I’m scheduled for a follow-up with the radiation oncologist, Dr. Patel, on Monday, the 22nd and a “sim” appointment on Friday the 26th at Abington, also with Dr. Patel. I’m not sure what a “sim” is, but I am guessing it is a simulation so that I know what to expect when I start treatments on Monday the 29th. I will see Dr. DuPree on Thursday, the 25th for my post-op follow-up, and she will insert the balloon catheter in the office at that time.

Along with all these results and appointments, I also was told that my tumor is hormone driven. It was strongly estrogen and progesterone positive. I wonder if that’s why I’m still getting “power surges” (my description of hot flashes) twelve years post menopause?! Because of this, there is a good chance that I may need to take an anti estrogen – aromatase inhibitor drug.  I asked if that would be Tamoxifen, and Dr. DuPree said that Tamoxifen is used with breast cancer patients who are PRE-menopausal. She feels that this drug is less invasive and has fewer side-effects.

I spoke with a friend who has had the balloon catheter method of radiation. She said the catheter was not painful, but that it is a bit uncomfortable and a nuisance trying to get into a comfortable sleep position. No showers permitted while the catheter is in place. She said she managed to get into the bathtub and wash without getting the bandages wet. Because tub access is difficult for me with my fused ankle, I guess I will be a little on the stinky side during radiation! Just kidding — I’ll be restricted to standing sink baths to control the stink!

. . . and so it is


Waiting for the pathology results — a bit anxiously.

Had trouble sleeping Monday and Tuesday nights, but last night I finally had a good and restful sleep. I am feeling like myself, and have not needed any type of pain medication the last two days. I’m comfortable driving and going out for easy errands. I’m still restricted to light lifting for the time being.

Hannah and I will be going to Welch Elementary tomorrow morning  for our weekly therapy dog visit, and I will also be joining the Nor’wester Readers “gang” at the Tyler Park Crafts in the Meadow event this weekend. We’re hoping for good weather!

I’ll post again as soon as I get the pathology results. . .

. . . and so it is.


I had my lumpectomy surgery at Holy Redeemer Hospital yesterday.  Just as I was about to leave the house, Nan surprised me and stopped by to give me a good luck hug and lots of positive, healing energy. Fran and I had decided to use my car, so I picked her up. She was wearing a pale pink shirt and jacket and carrying a pink quartz stone given to her by my surgeon, Dr. Beth DuPree. The only pink I was wearing was my underwear.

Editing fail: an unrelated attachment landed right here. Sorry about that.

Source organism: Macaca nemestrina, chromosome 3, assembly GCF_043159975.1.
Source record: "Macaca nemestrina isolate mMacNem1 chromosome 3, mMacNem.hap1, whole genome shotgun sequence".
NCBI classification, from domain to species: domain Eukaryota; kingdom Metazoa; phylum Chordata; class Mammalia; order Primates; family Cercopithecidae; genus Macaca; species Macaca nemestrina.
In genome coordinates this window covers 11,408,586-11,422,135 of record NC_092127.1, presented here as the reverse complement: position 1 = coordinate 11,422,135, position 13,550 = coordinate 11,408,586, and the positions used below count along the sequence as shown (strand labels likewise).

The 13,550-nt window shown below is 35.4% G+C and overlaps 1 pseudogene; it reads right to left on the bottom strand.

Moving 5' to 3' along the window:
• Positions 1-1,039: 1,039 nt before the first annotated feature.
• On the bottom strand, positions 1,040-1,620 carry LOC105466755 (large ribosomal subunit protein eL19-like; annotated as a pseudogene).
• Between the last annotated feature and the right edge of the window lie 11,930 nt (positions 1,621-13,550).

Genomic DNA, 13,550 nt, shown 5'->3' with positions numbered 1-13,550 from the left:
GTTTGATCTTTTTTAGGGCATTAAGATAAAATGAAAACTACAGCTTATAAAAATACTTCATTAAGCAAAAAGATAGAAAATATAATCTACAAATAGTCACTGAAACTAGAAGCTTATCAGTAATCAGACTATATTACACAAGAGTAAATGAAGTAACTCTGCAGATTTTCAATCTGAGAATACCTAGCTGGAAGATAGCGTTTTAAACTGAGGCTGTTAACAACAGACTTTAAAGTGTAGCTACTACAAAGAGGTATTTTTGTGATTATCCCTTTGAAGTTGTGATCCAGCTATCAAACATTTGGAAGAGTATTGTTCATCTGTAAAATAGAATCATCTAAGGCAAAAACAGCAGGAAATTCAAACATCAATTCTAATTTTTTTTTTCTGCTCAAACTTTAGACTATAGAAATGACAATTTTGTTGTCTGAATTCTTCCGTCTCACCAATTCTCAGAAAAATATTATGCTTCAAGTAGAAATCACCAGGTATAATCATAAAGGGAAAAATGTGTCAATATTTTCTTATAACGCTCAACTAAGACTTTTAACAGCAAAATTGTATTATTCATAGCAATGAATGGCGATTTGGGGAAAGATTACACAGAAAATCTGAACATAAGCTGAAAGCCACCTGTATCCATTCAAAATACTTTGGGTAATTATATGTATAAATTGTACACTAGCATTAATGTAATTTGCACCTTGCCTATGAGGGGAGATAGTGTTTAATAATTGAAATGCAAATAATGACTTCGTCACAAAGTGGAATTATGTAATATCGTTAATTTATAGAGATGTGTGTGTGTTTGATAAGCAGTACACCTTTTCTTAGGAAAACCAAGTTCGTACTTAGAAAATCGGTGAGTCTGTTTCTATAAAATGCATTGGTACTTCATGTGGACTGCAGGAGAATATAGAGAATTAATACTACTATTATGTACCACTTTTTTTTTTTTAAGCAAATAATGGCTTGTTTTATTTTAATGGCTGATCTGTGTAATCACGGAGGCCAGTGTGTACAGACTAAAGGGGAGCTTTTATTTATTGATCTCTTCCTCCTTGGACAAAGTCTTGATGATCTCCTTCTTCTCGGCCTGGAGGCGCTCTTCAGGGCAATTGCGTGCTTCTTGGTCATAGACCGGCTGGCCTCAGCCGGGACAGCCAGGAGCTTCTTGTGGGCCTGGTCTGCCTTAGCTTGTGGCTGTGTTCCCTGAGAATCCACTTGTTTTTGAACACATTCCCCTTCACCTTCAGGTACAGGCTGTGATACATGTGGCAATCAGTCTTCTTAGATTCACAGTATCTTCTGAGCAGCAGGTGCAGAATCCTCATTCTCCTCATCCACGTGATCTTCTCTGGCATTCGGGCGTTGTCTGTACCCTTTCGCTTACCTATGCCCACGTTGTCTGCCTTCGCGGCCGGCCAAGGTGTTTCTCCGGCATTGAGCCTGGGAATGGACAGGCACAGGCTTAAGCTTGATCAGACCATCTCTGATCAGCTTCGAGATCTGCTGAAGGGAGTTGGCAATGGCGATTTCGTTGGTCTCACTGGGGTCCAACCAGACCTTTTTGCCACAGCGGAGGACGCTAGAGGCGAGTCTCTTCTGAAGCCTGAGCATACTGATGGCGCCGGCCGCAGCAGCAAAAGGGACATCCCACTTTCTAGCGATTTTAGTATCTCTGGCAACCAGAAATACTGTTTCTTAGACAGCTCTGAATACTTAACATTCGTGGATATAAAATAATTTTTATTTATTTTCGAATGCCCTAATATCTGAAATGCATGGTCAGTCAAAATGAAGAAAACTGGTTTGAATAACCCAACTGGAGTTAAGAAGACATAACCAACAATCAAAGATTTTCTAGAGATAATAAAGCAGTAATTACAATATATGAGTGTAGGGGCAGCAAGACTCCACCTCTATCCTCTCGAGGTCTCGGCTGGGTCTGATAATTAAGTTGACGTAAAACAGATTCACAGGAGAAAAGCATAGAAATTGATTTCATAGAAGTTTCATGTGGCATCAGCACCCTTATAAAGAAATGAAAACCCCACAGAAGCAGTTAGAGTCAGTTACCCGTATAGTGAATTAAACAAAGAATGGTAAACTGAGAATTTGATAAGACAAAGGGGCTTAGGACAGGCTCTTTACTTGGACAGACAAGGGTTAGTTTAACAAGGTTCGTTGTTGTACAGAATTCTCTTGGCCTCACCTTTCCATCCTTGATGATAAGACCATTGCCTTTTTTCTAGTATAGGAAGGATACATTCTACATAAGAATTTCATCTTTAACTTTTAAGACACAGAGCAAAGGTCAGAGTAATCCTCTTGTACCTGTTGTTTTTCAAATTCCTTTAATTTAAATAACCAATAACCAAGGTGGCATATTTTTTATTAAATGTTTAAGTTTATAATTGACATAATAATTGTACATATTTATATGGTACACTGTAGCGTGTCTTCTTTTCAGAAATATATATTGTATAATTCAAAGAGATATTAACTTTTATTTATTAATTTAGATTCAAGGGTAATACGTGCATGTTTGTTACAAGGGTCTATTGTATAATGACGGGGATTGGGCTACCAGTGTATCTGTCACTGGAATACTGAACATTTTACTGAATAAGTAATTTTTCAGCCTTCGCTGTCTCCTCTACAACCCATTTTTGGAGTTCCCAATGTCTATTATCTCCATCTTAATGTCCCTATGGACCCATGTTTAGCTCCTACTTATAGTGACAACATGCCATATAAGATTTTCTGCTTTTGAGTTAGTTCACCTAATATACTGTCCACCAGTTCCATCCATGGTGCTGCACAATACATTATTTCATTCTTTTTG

Once we arrived at the hospital, things progressed quickly. I was taken back to the day-surgery area and prepped — oh those exquisite warm blankets. The nurse had trouble accessing a good vein which was a bit uncomfortable. Fortunately, she gave up and called for another nurse.  Fran was allowed to come back at that point, and I was wishing that she could have hooked up my line since she is a home infusion RN for Jefferson Hospital. The second nurse successfully got the line going, and Dr. DuPree stopped by to touch base. While we were talking, I suddenly started to cry. I’m not exactly sure why, but I guess it was triggered by an immense sense of feeling vulnerable. I got hugs from both Fran and Dr. DuPree which made me cry more!

Dr. DuPree was ready to roll, but we were still waiting for the anesthesiologist. He finally arrived and introduced himself as Dr. Bradley — I asked if that was his first or last name — Dr. Joe Bradley. I told him I wanted the least invasive airway possible. I hate general anesthesia and always get a sore throat from the airway. He promised me he would take good care of me.

Dr. DuPree and a nurse both walked me into surgery, and she held my hand while we were rolling. I was still feeling a little weepy. They got me onto the surgery table, and announced that I was about to be put under. Dr DuPree later told Fran that I said at that point, “Nectar of the Gods!”

Everything went smoothly, and I woke up in recovery, feeling very thirsty and shaking from the anesthesia. The nurses were great and managed the pain quickly and efficiently. In no time at all I was taken back to the day-surgery area where Fran joined me until I was discharged.  We left the hospital around 2:15 in a downpour, stopped at the drugstore for the pain prescription, got a bite to eat, and then home.

Fran stayed with me until she was confident I would be OK alone, and later Wendi and Nan both stopped by with flowers and dinner. I was pretty groggy, but spent the bulk of the evening curled up on the sofa with ice and “the girls.” They both knew something was different and stayed very close.